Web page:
Wine Traffic #65 For 16�Oct�2000
Table Of Contents
This is the 65th release of the Wine's kernel cousin
publication. It's main goal is to distribute widely what's
going on around Wine (the Un*x windows emulator).
Mailing List Stats For This Week
We looked at 88 posts in 280K.
There were 30 different contributors.
17 posted more than once.
20 posted last week too.
The top posters of the week were:
- 8 posts in 32K by Patrik Stridvall <email@example.com>
- 8 posts in 29K by Uwe Bonnes <firstname.lastname@example.org>
- 7 posts in 16K by Ove Kaaven <email@example.com>
- 7 posts in 14K by Marcus Meissner <firstname.lastname@example.org>
- 6 posts in 19K by Alexandre Julliard <email@example.com>
- Full Stats
Archive Link: "Wine press"
Jeremy White,�CodeWeavers,�,�Francois Gouget
Following last week discussion on Corel and Microsoft deal, Paul E.
Merrel posted another article on the subject: a
Linux world (http://www.linuxworld.com/linuxworld/lw-2000-10/lw-10-corel.html)
article reports on Corel's Rene Schmudt (executive VP
of Corel's Linux product group) on Wine and .NET from a Corel point of
Later on, Paul also posted a LinuxPlanet article where Wine
development was discussed, with good parts from Jeremy White (CodeWeavers CEO)
Jeremy felt the need
to briefly 'adjust' an
impression that this may have left about something I said to Kevin
(EdNote: the LinuxPlanet's article writer
care more about Winelib than about Wine, and I think
Winelib is more relevant to my customers, particularly here in the
U.S., where paying for VMWare or Win4Lin isn't that much of a barrier
to my potential customers.
I don't speak for the personal goals of the rest of the CodeWeavers
team, many of whom care passionately about the Wine loader. Further,
we're making a major effort to boost Wine as a whole (in fact, prior
to Francois's (EdNote: Francois Gouget
) work, all of what we
did served to help Wine as a whole as opposed to Winelib). Finally,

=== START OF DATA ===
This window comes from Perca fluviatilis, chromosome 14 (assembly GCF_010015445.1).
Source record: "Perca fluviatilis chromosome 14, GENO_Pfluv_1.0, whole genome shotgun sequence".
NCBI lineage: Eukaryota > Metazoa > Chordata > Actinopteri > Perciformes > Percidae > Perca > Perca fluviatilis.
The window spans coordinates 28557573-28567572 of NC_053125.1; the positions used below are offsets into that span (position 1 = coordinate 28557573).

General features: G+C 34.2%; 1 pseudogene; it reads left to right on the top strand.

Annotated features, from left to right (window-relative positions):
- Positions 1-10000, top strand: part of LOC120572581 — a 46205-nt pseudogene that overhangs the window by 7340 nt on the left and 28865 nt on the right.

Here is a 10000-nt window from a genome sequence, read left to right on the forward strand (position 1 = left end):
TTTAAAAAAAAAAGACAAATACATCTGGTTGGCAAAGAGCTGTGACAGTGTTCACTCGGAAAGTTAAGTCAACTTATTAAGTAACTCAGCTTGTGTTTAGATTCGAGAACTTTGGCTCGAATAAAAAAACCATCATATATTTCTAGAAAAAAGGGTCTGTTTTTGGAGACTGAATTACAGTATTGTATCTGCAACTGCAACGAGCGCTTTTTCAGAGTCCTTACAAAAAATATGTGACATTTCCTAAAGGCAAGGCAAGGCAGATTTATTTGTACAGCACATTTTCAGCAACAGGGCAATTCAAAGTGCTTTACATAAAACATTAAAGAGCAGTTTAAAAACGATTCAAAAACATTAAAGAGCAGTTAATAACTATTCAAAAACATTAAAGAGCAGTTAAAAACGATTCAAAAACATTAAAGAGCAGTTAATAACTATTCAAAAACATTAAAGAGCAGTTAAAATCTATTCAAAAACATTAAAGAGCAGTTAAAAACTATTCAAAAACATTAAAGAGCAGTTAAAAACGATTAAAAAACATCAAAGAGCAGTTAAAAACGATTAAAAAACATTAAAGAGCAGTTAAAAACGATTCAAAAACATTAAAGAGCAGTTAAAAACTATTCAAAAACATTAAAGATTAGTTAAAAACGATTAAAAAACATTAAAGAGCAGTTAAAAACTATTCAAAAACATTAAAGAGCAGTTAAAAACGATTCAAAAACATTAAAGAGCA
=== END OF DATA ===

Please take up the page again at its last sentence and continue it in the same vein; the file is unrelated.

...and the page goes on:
I'm actually very excited about the progress of Wine (I was just
disappointed - I had hoped to show off some cool new 1.0 stuff to
Kevin, but the demos didn't work out).
I'm just the nutty kind of geek who gets more of a thrill out of
watching 500,000 lines of Windows code compile than I do out of
watching Starcraft run <g>.
Directory access modes
Archive Link: "Dir readonly problem"
Rein Klazes,�Francois Gouget,�,�Uwe Bonnes,�David Elliot,�Rein Klaze
Rein Klazes proposed a patch for the following issue he had:
A winrar self extracting archive, created a read-only dir and tried to
unpack the archive into that dir. Unfortunately readonly for dirs
means quite different things, in dos/win the directory is protected
from deleting, in unix you cannot create new files in it.
Rein then proposed a simple fix: not to create the directory with read
only attribute, but this triggered a few comments.
David Elliot proposed another solution: the directory would be created
read-only, and any file operation on this directory would imply a set
of operations (set the dir attribute to writable, do the file
operation, reset the dir attributes to their original state). This
should also be done in an atomic way, involving dir locking/unlocking.
However, portability of such a solution across all known Unix file
system would certainly raise lots of issues (like chmod on a FAT
Some other people suggested, like Uwe Bonnes, suggested implementing
the tricks on the wine server side. But this wasn't a good suggestion
Francois Gouget had the final word, stating that Rein's first proposal
was in fact the correct solution:
All the solutions that have been discussed on wine-devel are too
complex and flawed at the root because of the semantics difference:
FILE_ATTRIBUTE_READONLY applied to a directory means 'make it so this
directory cannot be deleted'. This is impossible to do in Unix (except
on systems that support ACLs).
Francois even tested the same type of operation using Samba, and the
Windows read-only directories were created with read-write attributes.
David Elliot agreed with Francois latest proposal. The only remaining
solution shall be based on ACL, but is another magnitude of complexity.
Archive Link: "optimization using assembler"
Mark Dufour,�Eric Pouech,�Ulrich Weigand,�Patrik Stridvall,�,�Huw Davies,�Patrik Stridval,�Mark
Mark Dufour, after reading the benchmark results (see
wondered if windows does many of the
involved operations so much faster than wine because of x86